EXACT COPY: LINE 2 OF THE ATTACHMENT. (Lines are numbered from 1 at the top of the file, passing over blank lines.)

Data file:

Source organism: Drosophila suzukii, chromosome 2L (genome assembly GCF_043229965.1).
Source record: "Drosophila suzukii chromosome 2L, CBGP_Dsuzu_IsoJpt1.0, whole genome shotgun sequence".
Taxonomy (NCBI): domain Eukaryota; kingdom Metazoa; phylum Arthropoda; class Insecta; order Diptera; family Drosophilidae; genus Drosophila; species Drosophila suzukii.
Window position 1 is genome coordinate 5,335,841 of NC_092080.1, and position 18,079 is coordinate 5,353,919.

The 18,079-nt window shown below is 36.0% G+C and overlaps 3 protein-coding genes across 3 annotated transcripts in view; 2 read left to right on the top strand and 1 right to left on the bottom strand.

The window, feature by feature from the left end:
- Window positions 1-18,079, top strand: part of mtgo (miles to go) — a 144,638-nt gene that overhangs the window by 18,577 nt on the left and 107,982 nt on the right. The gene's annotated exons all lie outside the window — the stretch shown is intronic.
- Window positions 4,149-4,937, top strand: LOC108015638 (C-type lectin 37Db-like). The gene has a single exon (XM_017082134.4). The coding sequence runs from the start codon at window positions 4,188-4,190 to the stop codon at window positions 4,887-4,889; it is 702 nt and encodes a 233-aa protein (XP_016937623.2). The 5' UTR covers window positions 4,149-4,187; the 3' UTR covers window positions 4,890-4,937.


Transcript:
Source record: "Drosophila suzukii chromosome 2L, CBGP_Dsuzu_IsoJpt1.0, whole genome shotgun sequence".